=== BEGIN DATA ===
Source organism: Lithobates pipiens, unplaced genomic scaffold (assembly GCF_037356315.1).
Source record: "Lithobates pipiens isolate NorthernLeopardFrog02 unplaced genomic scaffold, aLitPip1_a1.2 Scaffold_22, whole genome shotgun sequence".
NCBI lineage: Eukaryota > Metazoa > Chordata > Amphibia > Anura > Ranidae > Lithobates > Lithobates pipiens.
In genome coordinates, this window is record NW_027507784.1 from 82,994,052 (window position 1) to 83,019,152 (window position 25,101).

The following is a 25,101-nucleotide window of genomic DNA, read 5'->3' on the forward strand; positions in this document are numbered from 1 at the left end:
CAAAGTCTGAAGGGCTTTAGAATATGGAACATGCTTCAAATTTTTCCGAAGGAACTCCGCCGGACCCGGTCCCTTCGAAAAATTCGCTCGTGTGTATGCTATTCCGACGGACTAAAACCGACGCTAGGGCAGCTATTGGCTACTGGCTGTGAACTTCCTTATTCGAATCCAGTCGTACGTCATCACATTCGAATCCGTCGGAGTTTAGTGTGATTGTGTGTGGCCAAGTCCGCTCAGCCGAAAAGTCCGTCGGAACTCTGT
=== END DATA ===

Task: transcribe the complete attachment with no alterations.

Source organism: Lithobates pipiens, unplaced genomic scaffold (assembly GCF_037356315.1).
Source record: "Lithobates pipiens isolate NorthernLeopardFrog02 unplaced genomic scaffold, aLitPip1_a1.2 Scaffold_22, whole genome shotgun sequence".
NCBI lineage: Eukaryota > Metazoa > Chordata > Amphibia > Anura > Ranidae > Lithobates > Lithobates pipiens.
In genome coordinates, this window is record NW_027507784.1 from 82,994,052 (window position 1) to 83,019,152 (window position 25,101).

The following is a 25,101-nucleotide window of genomic DNA, read 5'->3' on the forward strand; positions in this document are numbered from 1 at the left end:
CAAAGTCTGAAGGGCTTTAGAATATGGAACATGCTTCAAATTTTTCCGAAGGAACTCCGCCGGACCCGGTCCCTTCGAAAAATTCGCTCGTGTGTATGCTATTCCGACGGACTAAAACCGACGCTAGGGCAGCTATTGGCTACTGGCTGTGAACTTCCTTATTCGAATCCAGTCGTACGTCATCACATTCGAATCCGTCGGAGTTTAGTGTGATTGTGTGTGGCCAAGTCCGCTCAGCCGAAAAGTCCGTCGGAACTCTGT